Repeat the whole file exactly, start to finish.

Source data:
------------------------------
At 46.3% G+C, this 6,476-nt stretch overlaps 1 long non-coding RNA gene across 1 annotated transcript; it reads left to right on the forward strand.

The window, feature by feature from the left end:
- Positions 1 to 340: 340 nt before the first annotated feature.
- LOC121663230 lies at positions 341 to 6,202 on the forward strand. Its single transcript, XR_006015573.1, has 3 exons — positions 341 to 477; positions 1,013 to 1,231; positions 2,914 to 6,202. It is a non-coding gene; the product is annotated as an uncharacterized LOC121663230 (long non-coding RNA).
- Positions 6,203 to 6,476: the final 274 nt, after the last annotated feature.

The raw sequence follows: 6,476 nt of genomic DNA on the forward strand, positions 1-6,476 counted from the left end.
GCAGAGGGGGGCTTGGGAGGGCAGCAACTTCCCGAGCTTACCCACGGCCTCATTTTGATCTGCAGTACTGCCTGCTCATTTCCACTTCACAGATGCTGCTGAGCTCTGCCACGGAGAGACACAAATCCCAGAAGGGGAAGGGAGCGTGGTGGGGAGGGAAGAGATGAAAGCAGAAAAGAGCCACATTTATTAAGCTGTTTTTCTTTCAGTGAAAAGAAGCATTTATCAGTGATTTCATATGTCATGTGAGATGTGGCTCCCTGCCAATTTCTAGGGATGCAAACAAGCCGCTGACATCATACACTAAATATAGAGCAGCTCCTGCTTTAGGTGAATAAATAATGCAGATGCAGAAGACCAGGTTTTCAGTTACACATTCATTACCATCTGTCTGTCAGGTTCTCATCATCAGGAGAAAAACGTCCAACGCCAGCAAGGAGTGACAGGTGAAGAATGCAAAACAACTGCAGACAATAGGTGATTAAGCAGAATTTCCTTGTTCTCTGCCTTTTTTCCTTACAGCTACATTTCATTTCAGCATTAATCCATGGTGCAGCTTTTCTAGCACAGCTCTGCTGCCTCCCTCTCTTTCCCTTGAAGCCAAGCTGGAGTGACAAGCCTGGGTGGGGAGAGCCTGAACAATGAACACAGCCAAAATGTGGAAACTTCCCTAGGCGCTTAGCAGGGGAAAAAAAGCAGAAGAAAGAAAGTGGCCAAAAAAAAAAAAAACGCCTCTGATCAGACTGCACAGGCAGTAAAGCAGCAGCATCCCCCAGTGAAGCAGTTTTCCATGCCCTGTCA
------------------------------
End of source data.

At 46.3% G+C, this 6,476-nt stretch overlaps 1 long non-coding RNA gene across 1 annotated transcript; it reads left to right on the forward strand.

The window, feature by feature from the left end:
- Positions 1 to 340: 340 nt before the first annotated feature.
- LOC121663230 lies at positions 341 to 6,202 on the forward strand. Its single transcript, XR_006015573.1, has 3 exons — positions 341 to 477; positions 1,013 to 1,231; positions 2,914 to 6,202. It is a non-coding gene; the product is annotated as an uncharacterized LOC121663230 (long non-coding RNA).
- Positions 6,203 to 6,476: the final 274 nt, after the last annotated feature.

The raw sequence follows: 6,476 nt of genomic DNA on the forward strand, positions 1-6,476 counted from the left end.
GCAGAGGGGGGCTTGGGAGGGCAGCAACTTCCCGAGCTTACCCACGGCCTCATTTTGATCTGCAGTACTGCCTGCTCATTTCCACTTCACAGATGCTGCTGAGCTCTGCCACGGAGAGACACAAATCCCAGAAGGGGAAGGGAGCGTGGTGGGGAGGGAAGAGATGAAAGCAGAAAAGAGCCACATTTATTAAGCTGTTTTTCTTTCAGTGAAAAGAAGCATTTATCAGTGATTTCATATGTCATGTGAGATGTGGCTCCCTGCCAATTTCTAGGGATGCAAACAAGCCGCTGACATCATACACTAAATATAGAGCAGCTCCTGCTTTAGGTGAATAAATAATGCAGATGCAGAAGACCAGGTTTTCAGTTACACATTCATTACCATCTGTCTGTCAGGTTCTCATCATCAGGAGAAAAACGTCCAACGCCAGCAAGGAGTGACAGGTGAAGAATGCAAAACAACTGCAGACAATAGGTGATTAAGCAGAATTTCCTTGTTCTCTGCCTTTTTTCCTTACAGCTACATTTCATTTCAGCATTAATCCATGGTGCAGCTTTTCTAGCACAGCTCTGCTGCCTCCCTCTCTTTCCCTTGAAGCCAAGCTGGAGTGACAAGCCTGGGTGGGGAGAGCCTGAACAATGAACACAGCCAAAATGTGGAAACTTCCCTAGGCGCTTAGCAGGGGAAAAAAAGCAGAAGAAAGAAAGTGGCCAAAAAAAAAAAAAACGCCTCTGATCAGACTGCACAGGCAGTAAAGCAGCAGCATCCCCCAGTGAAGCAGTTTTCCATGCCCTGTCA